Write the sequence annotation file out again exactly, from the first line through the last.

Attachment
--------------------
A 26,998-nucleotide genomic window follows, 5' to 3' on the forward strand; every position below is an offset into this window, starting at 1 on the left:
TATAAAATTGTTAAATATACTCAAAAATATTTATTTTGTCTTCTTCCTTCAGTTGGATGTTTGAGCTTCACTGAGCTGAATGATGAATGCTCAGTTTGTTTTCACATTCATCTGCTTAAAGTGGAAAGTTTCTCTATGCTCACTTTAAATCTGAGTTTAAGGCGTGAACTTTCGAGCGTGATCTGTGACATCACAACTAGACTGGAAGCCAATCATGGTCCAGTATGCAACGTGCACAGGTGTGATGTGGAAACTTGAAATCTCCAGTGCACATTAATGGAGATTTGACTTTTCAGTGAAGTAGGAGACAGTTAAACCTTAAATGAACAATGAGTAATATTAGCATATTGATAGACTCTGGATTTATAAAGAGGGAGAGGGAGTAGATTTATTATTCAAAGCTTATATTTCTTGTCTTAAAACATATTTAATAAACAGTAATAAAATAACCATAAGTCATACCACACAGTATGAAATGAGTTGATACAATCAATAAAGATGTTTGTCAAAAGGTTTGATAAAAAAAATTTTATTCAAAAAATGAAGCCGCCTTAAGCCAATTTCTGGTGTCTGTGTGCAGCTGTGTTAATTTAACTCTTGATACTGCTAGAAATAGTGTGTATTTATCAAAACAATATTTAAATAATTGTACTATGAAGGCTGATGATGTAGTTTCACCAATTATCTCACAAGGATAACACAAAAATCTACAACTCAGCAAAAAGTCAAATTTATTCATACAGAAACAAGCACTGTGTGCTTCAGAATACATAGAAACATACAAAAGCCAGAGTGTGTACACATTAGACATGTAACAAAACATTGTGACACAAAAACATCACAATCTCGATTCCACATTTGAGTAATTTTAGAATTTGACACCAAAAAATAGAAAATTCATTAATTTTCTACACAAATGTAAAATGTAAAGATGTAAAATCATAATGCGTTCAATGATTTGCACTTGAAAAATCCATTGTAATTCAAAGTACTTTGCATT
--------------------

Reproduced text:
A 26,998-nucleotide genomic window follows, 5' to 3' on the forward strand; every position below is an offset into this window, starting at 1 on the left:
TATAAAATTGTTAAATATACTCAAAAATATTTATTTTGTCTTCTTCCTTCAGTTGGATGTTTGAGCTTCACTGAGCTGAATGATGAATGCTCAGTTTGTTTTCACATTCATCTGCTTAAAGTGGAAAGTTTCTCTATGCTCACTTTAAATCTGAGTTTAAGGCGTGAACTTTCGAGCGTGATCTGTGACATCACAACTAGACTGGAAGCCAATCATGGTCCAGTATGCAACGTGCACAGGTGTGATGTGGAAACTTGAAATCTCCAGTGCACATTAATGGAGATTTGACTTTTCAGTGAAGTAGGAGACAGTTAAACCTTAAATGAACAATGAGTAATATTAGCATATTGATAGACTCTGGATTTATAAAGAGGGAGAGGGAGTAGATTTATTATTCAAAGCTTATATTTCTTGTCTTAAAACATATTTAATAAACAGTAATAAAATAACCATAAGTCATACCACACAGTATGAAATGAGTTGATACAATCAATAAAGATGTTTGTCAAAAGGTTTGATAAAAAAAATTTTATTCAAAAAATGAAGCCGCCTTAAGCCAATTTCTGGTGTCTGTGTGCAGCTGTGTTAATTTAACTCTTGATACTGCTAGAAATAGTGTGTATTTATCAAAACAATATTTAAATAATTGTACTATGAAGGCTGATGATGTAGTTTCACCAATTATCTCACAAGGATAACACAAAAATCTACAACTCAGCAAAAAGTCAAATTTATTCATACAGAAACAAGCACTGTGTGCTTCAGAATACATAGAAACATACAAAAGCCAGAGTGTGTACACATTAGACATGTAACAAAACATTGTGACACAAAAACATCACAATCTCGATTCCACATTTGAGTAATTTTAGAATTTGACACCAAAAAATAGAAAATTCATTAATTTTCTACACAAATGTAAAATGTAAAGATGTAAAATCATAATGCGTTCAATGATTTGCACTTGAAAAATCCATTGTAATTCAAAGTACTTTGCATT